By Henk Jasper van Gils-Schmidt and Sabine Salloch
In our paper, “Taking a Moral Holiday? Physicians’ practical identities at the margins of professional ethics”, we discuss value conflicts that physicians come across at the margins of their professional practice. For example, the conflict one may experience as a psychiatrist when considering to speak out against a public figure about a suspected mental disease or the question whether one, as a physician, is always obliged to diagnose and treat family members and friends (apart from emergency situations). By introducing the theory of Christine M. Korsgaard, which centers around the concept of practical identity, we illustrate three main types of such conflicts “at the margins” that occur in the intersection between professional ethics and moral demands originating from other sources. We identify either how such conflicts can be solved or how the emotional and moral burden can be explained by framing them in terms of conflicts between practical identities. We furthermore point out that prominent theories of professional ethics – e.g., the reference to an internal morality of medicine, contractualism or theories of supererogation – are less suitable for such sense-making activity on the edge of physicians’ job activities.
We felt the need to explore a different way, a different theoretical outlook, to make sense of such value conflicts, because although they are “merely” at the margins of the profession, they are often central to the life of doctors and other medical professionals. One such example is of medical staff that stayed in hotel rooms during the uncertain times at the start and middle of the pandemic as not to infect and be a danger to their family at home. Other situations refer to physicians’ commitment to sustainability that can run into conflict with high-quality patient care. How can we make sense from a theoretical point of view from such conflicts that are experienced as very pressing? To what extend can codes of professional ethics still maintain authority if they come into conflict with deeply felt non-professional moral obligations? And how can theory help us to understand and deal with such value conflicts as they occur in our lives?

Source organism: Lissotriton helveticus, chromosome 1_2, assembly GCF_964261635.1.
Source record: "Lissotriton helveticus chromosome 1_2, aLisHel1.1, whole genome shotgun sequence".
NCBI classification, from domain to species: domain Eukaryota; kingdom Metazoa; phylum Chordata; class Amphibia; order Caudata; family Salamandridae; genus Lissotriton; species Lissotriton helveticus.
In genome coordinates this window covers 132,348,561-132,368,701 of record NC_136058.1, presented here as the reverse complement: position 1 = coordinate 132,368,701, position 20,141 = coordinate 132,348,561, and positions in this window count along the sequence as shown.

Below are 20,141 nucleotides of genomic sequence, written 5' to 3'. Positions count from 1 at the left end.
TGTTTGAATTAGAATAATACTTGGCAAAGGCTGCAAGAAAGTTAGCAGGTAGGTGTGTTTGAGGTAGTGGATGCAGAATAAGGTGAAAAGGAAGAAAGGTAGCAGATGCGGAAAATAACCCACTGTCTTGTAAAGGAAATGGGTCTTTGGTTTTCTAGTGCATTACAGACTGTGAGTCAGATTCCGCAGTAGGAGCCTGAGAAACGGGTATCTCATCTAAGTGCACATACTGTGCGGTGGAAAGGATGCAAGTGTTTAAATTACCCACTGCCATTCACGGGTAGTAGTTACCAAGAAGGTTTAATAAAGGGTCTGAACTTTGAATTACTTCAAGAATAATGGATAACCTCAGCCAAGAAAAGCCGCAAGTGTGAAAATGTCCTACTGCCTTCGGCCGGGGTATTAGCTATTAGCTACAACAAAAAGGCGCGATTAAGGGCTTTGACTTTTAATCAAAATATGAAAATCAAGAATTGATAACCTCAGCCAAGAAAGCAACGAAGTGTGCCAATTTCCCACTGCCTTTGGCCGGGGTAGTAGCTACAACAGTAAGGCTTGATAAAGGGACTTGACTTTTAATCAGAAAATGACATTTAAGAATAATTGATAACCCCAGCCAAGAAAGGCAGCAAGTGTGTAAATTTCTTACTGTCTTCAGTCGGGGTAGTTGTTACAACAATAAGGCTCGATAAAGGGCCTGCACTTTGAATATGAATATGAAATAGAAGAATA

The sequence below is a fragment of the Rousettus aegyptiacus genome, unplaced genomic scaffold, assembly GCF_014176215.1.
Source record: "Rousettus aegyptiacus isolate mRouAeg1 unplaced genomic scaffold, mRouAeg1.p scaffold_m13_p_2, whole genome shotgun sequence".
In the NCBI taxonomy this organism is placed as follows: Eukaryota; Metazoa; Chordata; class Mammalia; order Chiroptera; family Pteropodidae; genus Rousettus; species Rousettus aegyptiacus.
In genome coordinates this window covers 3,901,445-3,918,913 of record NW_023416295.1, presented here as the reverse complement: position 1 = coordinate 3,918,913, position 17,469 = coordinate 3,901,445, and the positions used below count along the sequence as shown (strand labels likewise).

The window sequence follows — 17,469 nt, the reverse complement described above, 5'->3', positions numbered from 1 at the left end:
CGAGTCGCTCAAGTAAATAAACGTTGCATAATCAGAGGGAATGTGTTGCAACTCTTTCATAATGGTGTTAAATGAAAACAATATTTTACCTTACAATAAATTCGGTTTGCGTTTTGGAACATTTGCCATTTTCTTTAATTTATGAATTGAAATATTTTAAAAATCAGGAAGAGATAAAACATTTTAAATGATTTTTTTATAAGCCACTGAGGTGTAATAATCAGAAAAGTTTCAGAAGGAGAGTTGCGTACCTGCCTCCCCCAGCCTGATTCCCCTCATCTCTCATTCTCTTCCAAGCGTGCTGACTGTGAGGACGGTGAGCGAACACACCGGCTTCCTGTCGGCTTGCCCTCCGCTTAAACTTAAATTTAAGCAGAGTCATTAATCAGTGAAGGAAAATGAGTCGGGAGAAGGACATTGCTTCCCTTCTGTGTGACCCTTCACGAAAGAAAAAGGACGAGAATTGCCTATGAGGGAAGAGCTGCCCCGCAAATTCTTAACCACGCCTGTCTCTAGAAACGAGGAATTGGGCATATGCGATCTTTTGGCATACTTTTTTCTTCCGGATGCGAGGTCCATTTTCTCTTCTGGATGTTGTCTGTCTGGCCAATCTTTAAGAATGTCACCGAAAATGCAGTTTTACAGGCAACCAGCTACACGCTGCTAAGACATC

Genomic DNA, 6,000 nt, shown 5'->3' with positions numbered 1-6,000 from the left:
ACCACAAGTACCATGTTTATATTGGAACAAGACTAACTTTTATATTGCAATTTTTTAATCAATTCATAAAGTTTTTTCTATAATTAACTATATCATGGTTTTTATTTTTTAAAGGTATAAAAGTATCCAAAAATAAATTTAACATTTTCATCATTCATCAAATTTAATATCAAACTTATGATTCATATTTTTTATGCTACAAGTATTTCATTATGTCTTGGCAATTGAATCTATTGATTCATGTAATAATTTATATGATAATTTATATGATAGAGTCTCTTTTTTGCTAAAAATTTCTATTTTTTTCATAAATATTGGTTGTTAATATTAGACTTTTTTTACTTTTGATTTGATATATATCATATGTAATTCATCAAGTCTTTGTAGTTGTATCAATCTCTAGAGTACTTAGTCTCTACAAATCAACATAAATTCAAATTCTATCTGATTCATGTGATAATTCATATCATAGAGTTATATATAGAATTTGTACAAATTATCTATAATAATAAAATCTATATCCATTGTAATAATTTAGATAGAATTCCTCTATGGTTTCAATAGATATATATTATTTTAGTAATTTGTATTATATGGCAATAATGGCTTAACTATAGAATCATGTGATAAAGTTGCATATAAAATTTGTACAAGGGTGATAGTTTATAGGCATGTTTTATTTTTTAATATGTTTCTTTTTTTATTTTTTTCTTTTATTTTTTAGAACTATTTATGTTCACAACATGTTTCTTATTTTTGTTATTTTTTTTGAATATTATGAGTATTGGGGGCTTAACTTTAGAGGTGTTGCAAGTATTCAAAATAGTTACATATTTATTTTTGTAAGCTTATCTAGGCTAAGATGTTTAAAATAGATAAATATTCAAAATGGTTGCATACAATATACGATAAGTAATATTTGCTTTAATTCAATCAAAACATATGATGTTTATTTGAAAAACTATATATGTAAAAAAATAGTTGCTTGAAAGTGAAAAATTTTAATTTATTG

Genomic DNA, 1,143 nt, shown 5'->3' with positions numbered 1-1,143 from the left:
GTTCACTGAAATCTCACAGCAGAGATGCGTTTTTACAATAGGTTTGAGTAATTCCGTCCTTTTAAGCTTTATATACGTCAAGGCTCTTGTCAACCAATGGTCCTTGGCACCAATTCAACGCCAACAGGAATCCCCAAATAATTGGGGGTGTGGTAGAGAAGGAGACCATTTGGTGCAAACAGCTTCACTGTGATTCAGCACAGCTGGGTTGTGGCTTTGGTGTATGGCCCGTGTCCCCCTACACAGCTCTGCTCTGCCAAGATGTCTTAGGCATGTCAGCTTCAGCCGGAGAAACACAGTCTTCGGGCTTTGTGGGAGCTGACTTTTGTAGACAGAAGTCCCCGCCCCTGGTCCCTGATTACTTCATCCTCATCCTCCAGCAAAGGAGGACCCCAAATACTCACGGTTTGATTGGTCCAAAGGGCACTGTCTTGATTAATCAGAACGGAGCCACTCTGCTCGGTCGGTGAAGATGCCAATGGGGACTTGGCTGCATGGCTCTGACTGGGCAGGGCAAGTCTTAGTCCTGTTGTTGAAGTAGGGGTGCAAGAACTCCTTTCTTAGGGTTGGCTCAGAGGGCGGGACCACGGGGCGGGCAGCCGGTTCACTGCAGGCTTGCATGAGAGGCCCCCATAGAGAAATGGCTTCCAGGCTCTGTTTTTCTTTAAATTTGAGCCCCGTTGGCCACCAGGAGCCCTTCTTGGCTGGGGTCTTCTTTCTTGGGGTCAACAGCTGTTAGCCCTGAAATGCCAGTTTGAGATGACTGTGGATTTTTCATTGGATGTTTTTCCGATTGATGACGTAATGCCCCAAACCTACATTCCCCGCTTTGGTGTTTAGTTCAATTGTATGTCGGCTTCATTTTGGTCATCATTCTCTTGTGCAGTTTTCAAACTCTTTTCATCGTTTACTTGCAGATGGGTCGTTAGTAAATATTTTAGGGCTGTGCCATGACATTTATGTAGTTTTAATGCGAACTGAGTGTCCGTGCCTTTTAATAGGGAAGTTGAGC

Exploring potential answers to these questions motivated our paper. We chose an ethical approach that puts the idea of “what we value in ourselves” central to its theoretical foundations. In this way, we were able to conceptualize the conflicts that occur at the margins of the medical profession – which we interpret as conflicts between different values that give a sense of purpose to a person´s life – and discuss potential ways of dealing, or making sense of, such conflicts. We found that our intuitions in this regard where resonated both in teaching classes for medical students – who were able to quickly pick up the notion of “practical identities” and apply them to situations –as well as in situations experienced by ourselves, e.g. as a mother and medical ethicist in dealing with the 8 year old son becoming a research subject.
Authors: Henk Jasper van Gils-Schmidt1 and Sabine Salloch2
1) Department of Health Sciences, Hamburg University of Applied Sciences, Hamburg, Germany;
2) Institute of Ethics, History and Philosophy of Medicine, Hannover Medical School, Hannover, Germany
Competing interests: We have no competing interests to declare.